UK public sector is full steam ahead on National Data Strategy
Guest blog by Tim Skinner, Head of Public Sector, NetApp UK and Ireland.
Data is undoubtedly a buzzword within public sector right now – and with good reason. It’s the driving force of a modern economy, fuelling innovation among businesses. During the Covid-19 pandemic, data was pivotal in saving lives and livelihoods.
One clear example of this is the NHS Data Saves Lives initiative, rolling digital tools to power new research and connect together vital health and social care services. Building on some of the great work already being done, there is a real opportunity to expand data sharing capabilities across national and local government organisations.
To that end, the UK Government’s National Data Strategy (NDS) aims to harness the power of data to boost productivity, create new jobs, and improve digital public services. Recent research conducted by NetApp shows that public sector leaders back this strategy, but work needs to be done to fully implement and realise its far-reaching benefits.
The NDS is in full swing
Decision makers across central and local government, health and social care, emergency services, and defence broadly agree that the NDS is currently working. Three-quarters say it is essential to the UK’s future economic growth and almost four in five say their organisation views the NDS as a strategic guide for policy making around data sharing and usage.
When it comes to implementation however, there are valid but not insurmountable challenges to overcome. Around half of the leaders we surveyed felt their organisation lacked the necessary infrastructure to deliver the digital services of the future, with the same amount planning to invest in technologies that are fit-for-purpose.
What we will see in the next 12 months is organisations across public sector decrease their reliance on legacy infrastructure and accelerate their use of cloud services wherever appropriate. This will remove some of the existing barriers to more efficient and effective data sharing capabilities.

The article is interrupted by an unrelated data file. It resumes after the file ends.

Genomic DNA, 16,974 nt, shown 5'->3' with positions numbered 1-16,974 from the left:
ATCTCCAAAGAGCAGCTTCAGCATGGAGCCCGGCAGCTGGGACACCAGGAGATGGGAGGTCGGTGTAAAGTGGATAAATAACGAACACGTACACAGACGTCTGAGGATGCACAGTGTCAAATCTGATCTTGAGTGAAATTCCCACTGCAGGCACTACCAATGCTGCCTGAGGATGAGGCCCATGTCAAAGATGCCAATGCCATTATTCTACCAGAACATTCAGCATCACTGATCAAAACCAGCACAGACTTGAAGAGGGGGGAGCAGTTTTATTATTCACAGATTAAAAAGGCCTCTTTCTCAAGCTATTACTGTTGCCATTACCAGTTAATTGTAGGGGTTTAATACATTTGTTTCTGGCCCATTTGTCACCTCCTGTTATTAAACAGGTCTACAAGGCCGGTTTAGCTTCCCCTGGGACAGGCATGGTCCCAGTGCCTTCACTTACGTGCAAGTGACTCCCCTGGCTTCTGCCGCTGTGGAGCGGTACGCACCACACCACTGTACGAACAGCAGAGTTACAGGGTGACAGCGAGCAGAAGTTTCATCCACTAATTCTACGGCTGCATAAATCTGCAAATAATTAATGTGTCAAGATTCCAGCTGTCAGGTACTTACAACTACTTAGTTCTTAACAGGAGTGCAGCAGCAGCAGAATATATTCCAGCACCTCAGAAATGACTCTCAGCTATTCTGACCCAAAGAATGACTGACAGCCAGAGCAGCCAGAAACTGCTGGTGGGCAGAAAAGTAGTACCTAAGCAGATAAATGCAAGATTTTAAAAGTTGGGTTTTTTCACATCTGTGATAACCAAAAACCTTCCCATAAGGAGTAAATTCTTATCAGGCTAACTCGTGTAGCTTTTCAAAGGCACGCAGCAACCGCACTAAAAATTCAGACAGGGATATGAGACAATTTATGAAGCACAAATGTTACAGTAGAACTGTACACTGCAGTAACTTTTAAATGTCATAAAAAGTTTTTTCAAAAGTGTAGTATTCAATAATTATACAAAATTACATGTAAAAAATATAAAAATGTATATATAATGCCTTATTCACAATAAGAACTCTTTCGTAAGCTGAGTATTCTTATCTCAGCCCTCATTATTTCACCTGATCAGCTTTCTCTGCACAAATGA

Cloud will remain king
The UK public sector has significantly accelerated cloud adoption in the past decade, let alone the past two years where transformation initiatives have been supercharged in response to Covid-19. This is a trend that will continue well beyond the pandemic as public services become more data-driven in their approach and digital-first in terms of delivery.
This will be fundamental to how the UK more generally moves forward with its NDS. Organisations need to take advantage of the flexibility, scalability and compute power offered by the public cloud to enable this digital-first, data-driven mantra of delivering public services.
Considering this, around 9/10 public sector leaders will grow or maintain their cloud spend from the previous 12 months over the next 12 months. This is in-keeping with the UK Government’s guidelines set out in the Cloud-First strategy since 2013. However, we are seeing more organisations adopt ‘cloud-appropriate’ over ‘cloud-first’ strategies, which is a more financial and operationally prudent way to describe supporting digitised public services.
The fabric of future public services
To realise the vision set out by the NDS, the public sector is increasing its use of hybrid cloud data services. This requires technical expertise among IT teams and digital skills among employees.
The challenge is that the UK government’s data skills gap report shows that as many as 234,000 data-related roles are presently unfilled. Public sector leaders are feeling the impact of this, with almost two in three saying that digital upskilling is required to help their organisation achieve its digital transformation goals.
Bridging this gap can be achieved through employee training and establishing a digital-first culture across the entire public sector. Alongside investment in hybrid cloud data services, this will be vital to achieving the NDS’s aim of preserving the UK’s position as a global leader in data.
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